With the fall of Napoleon and the reconstitution of the Netherlands, the Dutch-Belgian army, formed of the troops of the now united countries, came into existence. The army fought at Waterloo, but was not destined to a lon career. for the revolution of 1830 brought about the separation 0 Belgium. A Dutch garrison under Baron Chassé, a distinguished veteran of the Napoleonic wars, defended Antwe against the French under Marshal Gerard, and the Netherlands ave been engaged in many arduous colonial wars in the East Indies. The Belgian army similarly has contributed officers and non-commissioned officers to the service of the Congo Free State.

101. Swiss Army—The inhabitants of Switzerland were always a hardy and independent race, but their hi h military reputation dates from the middle of the 15th century, w n the comparatively ill-armed and untrained mountaineers si nnlly defeated Charles the Bold of Bur undy and the flower of t e chivalry of Europe in the battles of ranson, Morat and Nancy. The Swabian war, towards the end of that century, and the Milanese war, at the beginnin of the following one, added to the fame of the Swiss infantry, an made it the model on which that arm was formed all over Europe. The wealthier countries vied with each other in hiring them as mercenaries, and the poor but warlike Swiss found the profession of arms a lucrative one.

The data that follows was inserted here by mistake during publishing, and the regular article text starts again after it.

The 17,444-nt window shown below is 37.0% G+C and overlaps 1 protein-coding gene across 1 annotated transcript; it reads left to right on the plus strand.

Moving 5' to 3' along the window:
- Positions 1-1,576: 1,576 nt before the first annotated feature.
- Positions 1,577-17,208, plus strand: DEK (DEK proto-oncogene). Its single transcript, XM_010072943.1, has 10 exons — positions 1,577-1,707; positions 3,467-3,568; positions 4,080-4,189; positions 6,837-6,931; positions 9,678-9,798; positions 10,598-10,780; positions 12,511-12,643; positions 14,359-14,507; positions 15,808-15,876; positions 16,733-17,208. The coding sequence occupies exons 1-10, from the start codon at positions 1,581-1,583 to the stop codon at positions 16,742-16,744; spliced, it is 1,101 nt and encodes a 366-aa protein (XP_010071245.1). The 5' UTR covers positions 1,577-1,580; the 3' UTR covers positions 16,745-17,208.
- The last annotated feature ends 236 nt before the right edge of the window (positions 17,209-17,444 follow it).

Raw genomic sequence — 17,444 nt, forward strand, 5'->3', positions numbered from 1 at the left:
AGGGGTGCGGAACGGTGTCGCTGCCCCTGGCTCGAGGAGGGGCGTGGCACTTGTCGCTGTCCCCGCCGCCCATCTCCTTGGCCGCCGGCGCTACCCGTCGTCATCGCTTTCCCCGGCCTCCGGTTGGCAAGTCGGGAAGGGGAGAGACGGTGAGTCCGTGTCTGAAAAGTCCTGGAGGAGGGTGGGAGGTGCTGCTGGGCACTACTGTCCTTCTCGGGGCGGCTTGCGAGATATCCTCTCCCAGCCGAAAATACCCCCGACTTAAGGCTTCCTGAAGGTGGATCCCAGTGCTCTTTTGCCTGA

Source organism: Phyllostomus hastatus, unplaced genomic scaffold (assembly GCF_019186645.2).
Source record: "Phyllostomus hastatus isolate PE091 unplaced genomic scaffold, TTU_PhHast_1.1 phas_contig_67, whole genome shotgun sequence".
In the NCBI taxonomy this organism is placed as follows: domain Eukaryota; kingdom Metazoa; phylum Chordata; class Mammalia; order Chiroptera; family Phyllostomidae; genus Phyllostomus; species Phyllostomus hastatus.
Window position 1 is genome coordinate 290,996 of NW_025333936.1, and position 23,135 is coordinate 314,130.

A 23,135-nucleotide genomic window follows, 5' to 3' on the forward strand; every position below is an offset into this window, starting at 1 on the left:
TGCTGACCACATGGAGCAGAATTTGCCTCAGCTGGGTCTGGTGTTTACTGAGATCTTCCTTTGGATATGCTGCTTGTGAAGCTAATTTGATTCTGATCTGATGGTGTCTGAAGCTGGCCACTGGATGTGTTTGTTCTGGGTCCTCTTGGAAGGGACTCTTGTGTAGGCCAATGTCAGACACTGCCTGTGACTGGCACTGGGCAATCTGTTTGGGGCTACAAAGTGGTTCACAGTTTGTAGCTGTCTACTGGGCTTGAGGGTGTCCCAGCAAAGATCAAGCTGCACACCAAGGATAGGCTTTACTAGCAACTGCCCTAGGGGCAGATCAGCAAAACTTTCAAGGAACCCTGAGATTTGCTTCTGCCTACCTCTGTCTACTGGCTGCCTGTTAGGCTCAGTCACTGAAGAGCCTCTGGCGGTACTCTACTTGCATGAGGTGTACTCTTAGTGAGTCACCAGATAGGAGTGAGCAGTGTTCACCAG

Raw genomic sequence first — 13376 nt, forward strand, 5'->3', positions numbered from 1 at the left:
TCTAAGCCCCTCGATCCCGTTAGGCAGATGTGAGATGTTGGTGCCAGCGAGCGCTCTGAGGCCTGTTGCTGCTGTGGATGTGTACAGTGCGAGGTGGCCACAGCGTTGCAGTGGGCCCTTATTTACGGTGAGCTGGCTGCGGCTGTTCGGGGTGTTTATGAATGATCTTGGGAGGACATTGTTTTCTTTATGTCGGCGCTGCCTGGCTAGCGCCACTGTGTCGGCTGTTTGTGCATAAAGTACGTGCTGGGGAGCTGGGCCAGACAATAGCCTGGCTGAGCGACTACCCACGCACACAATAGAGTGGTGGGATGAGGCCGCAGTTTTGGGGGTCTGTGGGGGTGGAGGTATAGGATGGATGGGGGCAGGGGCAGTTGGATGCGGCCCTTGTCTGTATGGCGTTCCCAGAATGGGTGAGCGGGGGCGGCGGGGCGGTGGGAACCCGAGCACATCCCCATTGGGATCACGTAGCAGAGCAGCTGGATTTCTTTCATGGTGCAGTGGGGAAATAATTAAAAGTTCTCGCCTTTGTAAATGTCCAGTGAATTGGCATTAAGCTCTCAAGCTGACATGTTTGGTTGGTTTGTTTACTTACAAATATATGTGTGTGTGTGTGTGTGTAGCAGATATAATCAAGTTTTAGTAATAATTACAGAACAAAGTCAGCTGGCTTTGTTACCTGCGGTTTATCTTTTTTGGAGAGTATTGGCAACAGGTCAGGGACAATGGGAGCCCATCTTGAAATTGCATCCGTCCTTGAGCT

A brief account of the Swiss mercenaries will be found earlier in this article. Their lall was due in the end to their own indiscipline in the first place, and the rise of the Spanish standing army and its musketeers in the second. Yet it d0c-s not seem that the military reputation of the Swiss was discredited. even by reverses such as Marignan. On the contrary, they continued all through the 1 th and 18th centuries to furnish whole regiments for the service of 01 or countries, notably of France, and individuals, like jomini in a later age, followed the career of the soldier of fortune everywhere. The most notable incident in the later military history of the Swiss, the heroic lailhflllllt'Ni of Louis X\'l.'s Swiss guard, is proverbial, and has been commemorated with just pride b their countrymen. The French Revolutionary armies nwrmn Switzerland. as they did all the small neighbouring states, and during Napoleon's career she had to submit to his rule, and furnish her contingent to his armies. On the fall of Napoleon she regained her independence, and returned to her old trade of furnishing soldiers to the sovereigns and powers of Europe. Charles X. of France had at one time as many as 17,000